Walberg Statement: Hearing on "Modernizing Mine Safety"
As prepared for delivery.
WASHINGTON, D.C., May 4, 2011
Good morning, and welcome to the Subcommittee on Workforce Protections. This is our second opportunity in the 112th Congress to examine the safety of America’s miners. The loss of life last month in an Idaho silver mine, as well as the mining tragedy at Upper Big Branch, are reminders of the need to remain vigilant in our efforts to promote mine safety.
Over the last year, the Mine Safety and Health Administration has proposed a number of changes to mine safety enforcement. Changes include reestablishing preshift examinations for safety and health violations and a new emergency rock dusting standard. The administration has also proposed significant changes to the regulations that govern when a mine is deemed to be in a “pattern of violations.”
While it has often failed to exercise all the enforcement tools at its disposal, MSHA is to be commended for taking action. In fact, just last month the administration – for the first time in its 40 year history – placed two mines in “pattern of violations” status. Additionally, due to the work of the committee and dedicated journalists, the public is finally able to take a look at internal audits that reveal more information about MSHA’s enforcement procedures.
There are still a number of questions surrounding MSHA’s recent proposals, and we hope to get some answers today. Most importantly, we want to determine whether these changes will produce the safety results we hope to achieve. That is why the testimony from today’s witnesses is so important. Our witnesses have more than 100 years of combined mine safety experience, and their professional expertise and personal knowledge will help inform Congress about the current state of mine safety enforcement, whether MSHA – in their opinion – is on the right track, and what other tools are needed to safeguard the health and well-being of miners.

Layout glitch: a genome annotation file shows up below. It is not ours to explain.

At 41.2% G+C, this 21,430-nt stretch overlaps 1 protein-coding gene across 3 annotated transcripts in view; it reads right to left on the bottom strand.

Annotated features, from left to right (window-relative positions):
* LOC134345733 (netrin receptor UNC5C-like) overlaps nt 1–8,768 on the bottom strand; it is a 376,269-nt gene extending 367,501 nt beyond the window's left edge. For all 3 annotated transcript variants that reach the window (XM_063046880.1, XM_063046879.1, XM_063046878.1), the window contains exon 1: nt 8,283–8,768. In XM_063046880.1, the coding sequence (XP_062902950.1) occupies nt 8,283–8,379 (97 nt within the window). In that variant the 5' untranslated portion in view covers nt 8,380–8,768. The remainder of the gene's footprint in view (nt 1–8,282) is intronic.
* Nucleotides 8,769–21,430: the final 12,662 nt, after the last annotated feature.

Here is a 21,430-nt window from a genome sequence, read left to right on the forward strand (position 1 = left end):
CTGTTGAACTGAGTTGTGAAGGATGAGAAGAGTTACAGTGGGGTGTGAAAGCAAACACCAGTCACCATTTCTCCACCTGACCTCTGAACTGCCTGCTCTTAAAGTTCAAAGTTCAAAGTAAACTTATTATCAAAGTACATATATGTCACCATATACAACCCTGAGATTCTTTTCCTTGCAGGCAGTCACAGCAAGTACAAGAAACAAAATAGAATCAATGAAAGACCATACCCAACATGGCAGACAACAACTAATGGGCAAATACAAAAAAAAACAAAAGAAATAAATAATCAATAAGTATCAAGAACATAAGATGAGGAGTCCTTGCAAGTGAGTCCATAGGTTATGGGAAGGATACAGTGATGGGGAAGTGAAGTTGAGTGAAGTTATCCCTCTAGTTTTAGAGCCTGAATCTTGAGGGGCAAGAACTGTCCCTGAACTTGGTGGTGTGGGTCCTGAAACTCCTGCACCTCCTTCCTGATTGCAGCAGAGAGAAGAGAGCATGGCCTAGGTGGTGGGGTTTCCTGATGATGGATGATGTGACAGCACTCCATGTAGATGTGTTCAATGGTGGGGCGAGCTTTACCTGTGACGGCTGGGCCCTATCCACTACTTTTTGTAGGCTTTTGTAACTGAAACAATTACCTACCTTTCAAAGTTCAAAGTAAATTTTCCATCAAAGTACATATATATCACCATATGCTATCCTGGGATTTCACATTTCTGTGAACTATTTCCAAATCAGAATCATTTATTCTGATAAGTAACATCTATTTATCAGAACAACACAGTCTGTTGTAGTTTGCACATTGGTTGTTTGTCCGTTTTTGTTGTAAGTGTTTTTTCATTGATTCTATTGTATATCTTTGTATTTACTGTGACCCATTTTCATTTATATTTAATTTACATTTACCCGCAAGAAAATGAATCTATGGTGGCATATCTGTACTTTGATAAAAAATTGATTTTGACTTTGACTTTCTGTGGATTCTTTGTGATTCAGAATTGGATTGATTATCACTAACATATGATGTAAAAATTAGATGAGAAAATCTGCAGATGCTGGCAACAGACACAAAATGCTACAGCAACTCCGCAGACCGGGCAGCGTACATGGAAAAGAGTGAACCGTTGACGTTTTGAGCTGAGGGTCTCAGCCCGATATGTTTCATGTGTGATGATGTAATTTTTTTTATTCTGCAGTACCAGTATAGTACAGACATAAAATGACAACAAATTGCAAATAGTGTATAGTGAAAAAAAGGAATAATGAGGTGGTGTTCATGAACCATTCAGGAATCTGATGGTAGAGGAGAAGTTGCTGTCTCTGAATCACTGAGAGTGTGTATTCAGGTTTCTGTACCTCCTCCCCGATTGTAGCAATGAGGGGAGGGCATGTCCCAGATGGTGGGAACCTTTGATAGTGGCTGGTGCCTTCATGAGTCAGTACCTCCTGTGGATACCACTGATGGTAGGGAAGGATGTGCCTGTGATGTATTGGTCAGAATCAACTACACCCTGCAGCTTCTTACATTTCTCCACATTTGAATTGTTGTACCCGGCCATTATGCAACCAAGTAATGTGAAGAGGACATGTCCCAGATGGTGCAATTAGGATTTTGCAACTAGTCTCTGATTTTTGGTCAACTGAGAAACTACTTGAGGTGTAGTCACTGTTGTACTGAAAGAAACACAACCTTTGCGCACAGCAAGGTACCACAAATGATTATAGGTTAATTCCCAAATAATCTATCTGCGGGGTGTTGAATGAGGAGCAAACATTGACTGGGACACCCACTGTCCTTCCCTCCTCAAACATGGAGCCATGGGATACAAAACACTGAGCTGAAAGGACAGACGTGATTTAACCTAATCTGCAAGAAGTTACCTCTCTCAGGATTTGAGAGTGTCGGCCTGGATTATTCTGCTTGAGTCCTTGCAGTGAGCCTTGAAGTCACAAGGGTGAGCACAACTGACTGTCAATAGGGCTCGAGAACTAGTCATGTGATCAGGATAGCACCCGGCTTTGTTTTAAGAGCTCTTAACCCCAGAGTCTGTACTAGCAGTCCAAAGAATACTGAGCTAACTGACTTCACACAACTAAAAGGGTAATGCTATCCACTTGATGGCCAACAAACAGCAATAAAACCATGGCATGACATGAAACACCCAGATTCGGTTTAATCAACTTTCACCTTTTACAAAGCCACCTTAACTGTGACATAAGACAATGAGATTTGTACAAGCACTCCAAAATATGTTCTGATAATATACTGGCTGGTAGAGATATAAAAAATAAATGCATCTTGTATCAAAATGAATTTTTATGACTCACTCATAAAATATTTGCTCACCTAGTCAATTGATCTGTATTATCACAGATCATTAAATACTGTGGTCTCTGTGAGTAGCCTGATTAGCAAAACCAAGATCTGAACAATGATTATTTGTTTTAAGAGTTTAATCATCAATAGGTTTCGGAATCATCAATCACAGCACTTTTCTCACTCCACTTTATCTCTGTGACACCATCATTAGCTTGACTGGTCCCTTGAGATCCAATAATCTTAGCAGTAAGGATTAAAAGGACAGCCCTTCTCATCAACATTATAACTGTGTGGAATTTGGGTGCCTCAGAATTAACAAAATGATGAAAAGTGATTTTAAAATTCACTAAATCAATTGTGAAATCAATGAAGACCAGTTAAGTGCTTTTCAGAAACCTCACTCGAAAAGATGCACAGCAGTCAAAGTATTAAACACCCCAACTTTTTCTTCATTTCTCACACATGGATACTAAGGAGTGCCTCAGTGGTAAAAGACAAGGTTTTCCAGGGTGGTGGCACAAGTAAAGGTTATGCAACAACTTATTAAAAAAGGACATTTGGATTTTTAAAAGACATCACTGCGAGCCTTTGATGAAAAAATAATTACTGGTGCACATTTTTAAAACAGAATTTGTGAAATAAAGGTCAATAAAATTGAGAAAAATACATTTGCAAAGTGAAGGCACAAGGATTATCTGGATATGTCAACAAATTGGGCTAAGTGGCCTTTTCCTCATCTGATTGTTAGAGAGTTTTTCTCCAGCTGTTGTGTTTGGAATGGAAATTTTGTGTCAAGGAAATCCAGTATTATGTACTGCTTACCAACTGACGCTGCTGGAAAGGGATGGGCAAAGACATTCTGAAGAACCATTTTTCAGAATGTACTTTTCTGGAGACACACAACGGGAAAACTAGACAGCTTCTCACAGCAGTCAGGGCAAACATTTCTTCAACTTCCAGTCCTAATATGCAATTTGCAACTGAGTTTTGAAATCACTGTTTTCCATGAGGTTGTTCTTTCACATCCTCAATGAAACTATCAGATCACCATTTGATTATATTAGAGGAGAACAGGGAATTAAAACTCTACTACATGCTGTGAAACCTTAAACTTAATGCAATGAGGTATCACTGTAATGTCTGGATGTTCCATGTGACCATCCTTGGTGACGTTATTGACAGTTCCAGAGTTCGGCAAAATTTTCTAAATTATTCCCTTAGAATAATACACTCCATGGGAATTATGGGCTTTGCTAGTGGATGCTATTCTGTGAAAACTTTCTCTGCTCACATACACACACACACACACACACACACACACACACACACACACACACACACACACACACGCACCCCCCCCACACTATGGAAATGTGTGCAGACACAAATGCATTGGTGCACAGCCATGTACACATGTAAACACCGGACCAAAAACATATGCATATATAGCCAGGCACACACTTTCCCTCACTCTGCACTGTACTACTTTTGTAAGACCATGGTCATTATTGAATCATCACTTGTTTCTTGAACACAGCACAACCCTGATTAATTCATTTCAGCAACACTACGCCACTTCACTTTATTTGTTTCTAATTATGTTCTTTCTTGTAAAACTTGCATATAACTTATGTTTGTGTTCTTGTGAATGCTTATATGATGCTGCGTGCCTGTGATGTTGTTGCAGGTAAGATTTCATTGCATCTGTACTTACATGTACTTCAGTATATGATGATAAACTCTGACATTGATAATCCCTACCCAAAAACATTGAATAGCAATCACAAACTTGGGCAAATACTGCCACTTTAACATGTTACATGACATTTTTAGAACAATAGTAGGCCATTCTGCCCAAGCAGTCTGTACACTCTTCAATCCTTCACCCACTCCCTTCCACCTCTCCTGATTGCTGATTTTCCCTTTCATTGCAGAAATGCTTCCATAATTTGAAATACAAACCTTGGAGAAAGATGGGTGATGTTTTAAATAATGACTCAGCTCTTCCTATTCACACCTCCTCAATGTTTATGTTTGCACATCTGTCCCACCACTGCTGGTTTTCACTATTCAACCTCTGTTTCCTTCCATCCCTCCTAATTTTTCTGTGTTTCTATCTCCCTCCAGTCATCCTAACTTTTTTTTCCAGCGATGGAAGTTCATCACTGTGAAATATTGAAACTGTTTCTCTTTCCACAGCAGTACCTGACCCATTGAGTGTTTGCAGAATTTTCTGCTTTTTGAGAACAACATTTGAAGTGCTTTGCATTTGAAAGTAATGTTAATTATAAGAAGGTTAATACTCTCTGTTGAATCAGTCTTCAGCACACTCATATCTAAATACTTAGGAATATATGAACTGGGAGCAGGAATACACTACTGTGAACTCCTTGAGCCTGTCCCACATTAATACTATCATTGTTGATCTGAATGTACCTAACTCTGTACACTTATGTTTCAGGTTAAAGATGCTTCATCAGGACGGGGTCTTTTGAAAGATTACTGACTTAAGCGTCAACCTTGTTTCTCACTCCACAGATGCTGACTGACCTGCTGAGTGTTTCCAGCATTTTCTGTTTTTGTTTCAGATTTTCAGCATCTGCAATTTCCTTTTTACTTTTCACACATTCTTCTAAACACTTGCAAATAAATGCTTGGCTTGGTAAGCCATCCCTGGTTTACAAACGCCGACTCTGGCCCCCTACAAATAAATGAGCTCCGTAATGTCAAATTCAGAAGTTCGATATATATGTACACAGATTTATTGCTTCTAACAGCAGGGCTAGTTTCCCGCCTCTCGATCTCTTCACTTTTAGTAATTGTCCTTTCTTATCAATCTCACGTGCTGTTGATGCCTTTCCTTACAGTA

We also plan to review whether there are examples of federal laws or regulations hindering proactive efforts on the jobsite that may lead to better safety conditions. Washington cannot have all the answers and it should not stand in the way of an employer’s effort to go above and beyond the law in providing a safe work environment. Punishment is important, but putting punishment before prevention is not in the best interest of America’s workers. As Mr. Roberts has noted in the past, most of the mining industry does the right thing. Let’s ensure federal policies hold bad actors accountable, and partner with the good actors on behalf of worker safety.
An example of this kind of collaborative effort is the successful development and deployment of coal dust explosibility meters, or CDEM. The device, developed by the federal National Institute for Occupational Safety and Health, takes real time samples of rock dust to help determine its combustibility. Previously, MSHA laboratories could take weeks to examine a rock dust sample. Now miners have a useful tool on site that has immediately enhanced safety.
Advancing strong mine safety protections is a goal that we all share and one we must all work to achieve. Miners work under extreme conditions to provide the natural resources our nation needs, and they deserve our support. Policy makers, enforcement officials, and mine operators each play an important role in helping to ensure miners go home to their families at the end of their shift. As I noted at our last mine safety hearing, worker safety is best advanced when we work together, and I know we are capable of doing so.
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